(Brick’s Picks, LA Weekly, 2006)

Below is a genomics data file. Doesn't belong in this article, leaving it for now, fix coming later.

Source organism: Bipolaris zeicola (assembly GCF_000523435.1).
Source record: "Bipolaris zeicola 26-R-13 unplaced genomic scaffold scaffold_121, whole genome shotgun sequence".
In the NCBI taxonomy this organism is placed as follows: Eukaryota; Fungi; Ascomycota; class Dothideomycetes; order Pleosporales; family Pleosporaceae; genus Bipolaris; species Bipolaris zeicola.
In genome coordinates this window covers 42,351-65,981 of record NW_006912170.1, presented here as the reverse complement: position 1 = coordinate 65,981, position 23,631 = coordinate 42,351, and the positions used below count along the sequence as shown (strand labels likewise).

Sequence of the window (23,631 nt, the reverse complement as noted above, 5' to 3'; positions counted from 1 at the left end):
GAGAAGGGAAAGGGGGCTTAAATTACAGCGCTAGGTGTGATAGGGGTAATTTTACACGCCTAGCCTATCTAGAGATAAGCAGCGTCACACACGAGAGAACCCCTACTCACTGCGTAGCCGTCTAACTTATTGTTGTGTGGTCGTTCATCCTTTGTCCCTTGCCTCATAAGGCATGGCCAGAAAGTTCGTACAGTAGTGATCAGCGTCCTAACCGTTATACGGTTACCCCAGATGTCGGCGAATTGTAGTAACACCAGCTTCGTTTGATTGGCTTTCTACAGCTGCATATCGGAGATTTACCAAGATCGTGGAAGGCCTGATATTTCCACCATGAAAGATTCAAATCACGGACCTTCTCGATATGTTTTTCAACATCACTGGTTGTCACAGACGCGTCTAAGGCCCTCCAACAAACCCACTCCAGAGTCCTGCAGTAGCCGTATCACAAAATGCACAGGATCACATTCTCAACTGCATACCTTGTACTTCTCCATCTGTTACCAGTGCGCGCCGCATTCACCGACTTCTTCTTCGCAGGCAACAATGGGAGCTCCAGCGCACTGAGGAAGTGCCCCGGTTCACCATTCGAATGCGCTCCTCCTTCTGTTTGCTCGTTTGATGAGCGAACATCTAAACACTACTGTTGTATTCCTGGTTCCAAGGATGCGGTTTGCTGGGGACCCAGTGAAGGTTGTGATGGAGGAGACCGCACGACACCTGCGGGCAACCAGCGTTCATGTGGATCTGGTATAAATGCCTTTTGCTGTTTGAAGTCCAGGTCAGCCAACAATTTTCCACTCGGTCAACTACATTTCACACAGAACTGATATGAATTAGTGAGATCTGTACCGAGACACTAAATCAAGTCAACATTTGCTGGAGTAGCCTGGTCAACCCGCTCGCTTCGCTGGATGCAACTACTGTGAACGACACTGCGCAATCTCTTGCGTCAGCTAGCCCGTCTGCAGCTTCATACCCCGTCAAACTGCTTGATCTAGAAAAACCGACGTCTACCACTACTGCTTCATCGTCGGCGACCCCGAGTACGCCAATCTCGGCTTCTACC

Sometimes it must seem like we’re rattling off the same names here week after week, but what so special about jazz (or any improvisational music) is that you’re never seeing the same thing twice. That’s the whole point of the stuff. A player might call out the same damn tune every week, but it won’t sound the same as it did the week before, or the week before that, or the week coming up. And more than likely several players across town are calling out the same damn tune on the same night, but once past the head (that is, the patch of melody at the beginning that you’ll recognize) it’s all unexplored country. A more educated writer could explain how and why, but we’ll just say that while you need to know that stuff to play the things, you don’t need it at all to hear it, and to dig it. Just listen as a soloist spins a story through his horn. It might be the prettiest thing you ever heard, or the bluesiest, the saddest, the strangest, the most romantic, the most visceral. But if you listen to it, and then feel it…you’re on to something. You’re on to digging what is to be a jazz fan, and just how good it feels to me moved by a solo, or be amazed at how players—the people on piano, bass, drums, the horns—make interweaving patterns, vibrant dynamic things, sounds you can almost see unfolding before you, and how they all come back together again at the head, that is where the melody of the tune suddenly reasserts itself. And that is the coolest damn thing.